In a recent editorial for the Journal of Behavioral and Cognitive Therapy, I called for a return to a strong interaction between clinical practice and fundamental research.
Constitutive of CBT, this dialogue between research and clinic tends to fade away. For quite some time now, CBT appoints research the role of validating the effectiveness of the techniques it employed. In short, clinicians are developing a method or a technique, and research’s “only” function is to test whether this new technique is more effective than another, or effective at all. This is fine. We can do better however. In particular, we can isolate what components are at work in effective techniques, that is to say, experimentally test their active ingredients.
The work of Mairéad Foody and her colleagues is exemplary in this respect. They studied how one can lead a patient to distance himself from his thoughts about himself. They tested experimentally what could be the active ingredient of two perspective-taking exercises (such exercises are used in ACT to lead the patient seeing himself or herself as the context in which his or her thoughts appear, rather than as the thoughts themselves).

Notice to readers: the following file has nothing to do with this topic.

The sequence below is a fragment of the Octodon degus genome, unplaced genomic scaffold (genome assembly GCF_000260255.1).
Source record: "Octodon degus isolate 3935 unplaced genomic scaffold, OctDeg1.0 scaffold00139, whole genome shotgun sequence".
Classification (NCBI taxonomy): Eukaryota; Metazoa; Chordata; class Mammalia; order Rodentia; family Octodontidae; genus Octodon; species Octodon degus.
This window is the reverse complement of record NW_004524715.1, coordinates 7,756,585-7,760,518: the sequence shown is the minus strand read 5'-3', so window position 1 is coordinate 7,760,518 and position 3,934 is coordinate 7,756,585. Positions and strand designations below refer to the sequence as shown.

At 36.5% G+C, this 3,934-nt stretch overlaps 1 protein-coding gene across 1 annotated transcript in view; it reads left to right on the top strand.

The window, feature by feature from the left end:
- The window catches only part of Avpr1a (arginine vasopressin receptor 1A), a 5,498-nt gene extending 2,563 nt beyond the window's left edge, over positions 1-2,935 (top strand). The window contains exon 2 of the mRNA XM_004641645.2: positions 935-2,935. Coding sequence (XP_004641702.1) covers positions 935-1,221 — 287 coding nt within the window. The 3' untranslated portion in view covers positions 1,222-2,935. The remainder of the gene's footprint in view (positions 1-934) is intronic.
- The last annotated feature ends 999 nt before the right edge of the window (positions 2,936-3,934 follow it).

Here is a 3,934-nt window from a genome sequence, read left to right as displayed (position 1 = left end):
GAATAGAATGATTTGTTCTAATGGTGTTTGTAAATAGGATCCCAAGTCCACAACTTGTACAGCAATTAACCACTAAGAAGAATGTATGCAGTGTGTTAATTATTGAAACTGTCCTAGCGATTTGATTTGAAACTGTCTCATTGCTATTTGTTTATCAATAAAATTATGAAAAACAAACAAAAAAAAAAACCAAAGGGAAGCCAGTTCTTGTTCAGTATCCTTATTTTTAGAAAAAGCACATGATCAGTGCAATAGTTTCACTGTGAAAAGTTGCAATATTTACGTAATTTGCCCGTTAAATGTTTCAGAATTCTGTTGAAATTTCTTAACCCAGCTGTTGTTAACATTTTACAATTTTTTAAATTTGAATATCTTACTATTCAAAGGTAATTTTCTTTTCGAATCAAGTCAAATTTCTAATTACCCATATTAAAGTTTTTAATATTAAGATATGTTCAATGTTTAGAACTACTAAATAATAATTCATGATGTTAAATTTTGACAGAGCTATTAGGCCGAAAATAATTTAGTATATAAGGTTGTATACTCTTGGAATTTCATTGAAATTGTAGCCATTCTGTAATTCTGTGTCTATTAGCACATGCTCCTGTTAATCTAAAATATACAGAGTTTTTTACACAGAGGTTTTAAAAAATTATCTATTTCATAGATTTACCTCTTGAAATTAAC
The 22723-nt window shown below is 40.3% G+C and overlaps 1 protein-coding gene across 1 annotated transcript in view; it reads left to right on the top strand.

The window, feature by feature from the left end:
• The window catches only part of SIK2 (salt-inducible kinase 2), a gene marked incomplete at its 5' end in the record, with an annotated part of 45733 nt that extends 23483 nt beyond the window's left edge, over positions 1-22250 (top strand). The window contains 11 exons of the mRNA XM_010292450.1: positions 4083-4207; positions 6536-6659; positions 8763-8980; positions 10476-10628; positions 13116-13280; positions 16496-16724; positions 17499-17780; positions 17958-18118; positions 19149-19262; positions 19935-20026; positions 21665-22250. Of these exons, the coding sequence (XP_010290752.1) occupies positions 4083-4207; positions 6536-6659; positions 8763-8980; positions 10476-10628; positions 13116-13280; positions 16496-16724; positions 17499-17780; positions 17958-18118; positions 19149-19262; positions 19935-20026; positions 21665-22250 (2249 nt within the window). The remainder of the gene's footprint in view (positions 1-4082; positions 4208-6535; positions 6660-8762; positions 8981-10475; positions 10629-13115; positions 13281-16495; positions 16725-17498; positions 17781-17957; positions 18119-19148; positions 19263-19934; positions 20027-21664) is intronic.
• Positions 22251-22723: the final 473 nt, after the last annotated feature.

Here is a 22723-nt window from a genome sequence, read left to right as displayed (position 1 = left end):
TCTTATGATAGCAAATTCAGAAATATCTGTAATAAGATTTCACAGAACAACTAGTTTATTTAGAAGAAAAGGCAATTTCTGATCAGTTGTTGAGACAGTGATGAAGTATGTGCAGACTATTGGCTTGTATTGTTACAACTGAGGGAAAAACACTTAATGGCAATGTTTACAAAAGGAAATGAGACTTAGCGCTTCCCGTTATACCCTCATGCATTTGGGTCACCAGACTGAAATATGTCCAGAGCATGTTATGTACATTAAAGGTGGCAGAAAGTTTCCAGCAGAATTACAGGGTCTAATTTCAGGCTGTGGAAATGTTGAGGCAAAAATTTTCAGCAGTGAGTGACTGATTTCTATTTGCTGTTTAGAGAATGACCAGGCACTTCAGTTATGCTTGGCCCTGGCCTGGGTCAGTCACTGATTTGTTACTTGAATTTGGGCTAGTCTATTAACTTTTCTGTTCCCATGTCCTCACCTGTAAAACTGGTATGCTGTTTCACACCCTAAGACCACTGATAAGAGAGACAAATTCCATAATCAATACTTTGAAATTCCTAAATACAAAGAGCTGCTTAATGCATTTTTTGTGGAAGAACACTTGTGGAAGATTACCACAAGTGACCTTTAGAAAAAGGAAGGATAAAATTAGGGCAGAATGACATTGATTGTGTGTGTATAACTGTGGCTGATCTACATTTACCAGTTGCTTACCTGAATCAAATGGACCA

The exercises traditionally offered by ACT to achieve this goal correspond to movements either of distinguishing the subject from his or her thoughts (“You are not the thoughts you have about yourself”), or to establish a hierarchy between the subject and his thoughts (“You are more than the thoughts you have of yourself”). The questions posed by this research is to know which process- hierarchy or distinction- is most effective in achieving a change of perspective on oneself.
I do not describe here these therapeutic exercises or research results (which are so important for clinical practice that they will be treated for themselves in a future article), to focus on the fact that researchers have started from clinical practices, have systematized them in order to test them experimentally, and have managed to isolate the psychological processes that are really effective.
Research such as that of Mairéad Foody and its collaborators allows us to revive the tradition of exploring the reasons for the efficacy of our clinical practices. Indeed, we can no longer be contented with simply showing that our clinical approaches are effective, as is the current evidence-based tradition in which CBT legitimately fits. We equally need to understand why what we do works, in order to systematize change processes and target them directly, to be even more effective.
The complete article is available online
Translated by Chelsea Davis-Laurin
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Foody, M., Barnes-Holmes, Y., Barnes-Homes, D., & Luciano, C (2013). An Empirical Investigation of Hierarchical versus Distinction Relations in a Self-based ACT Exercise. International Journal of Psychology and Psychological Therapy, 13(3), 373-388.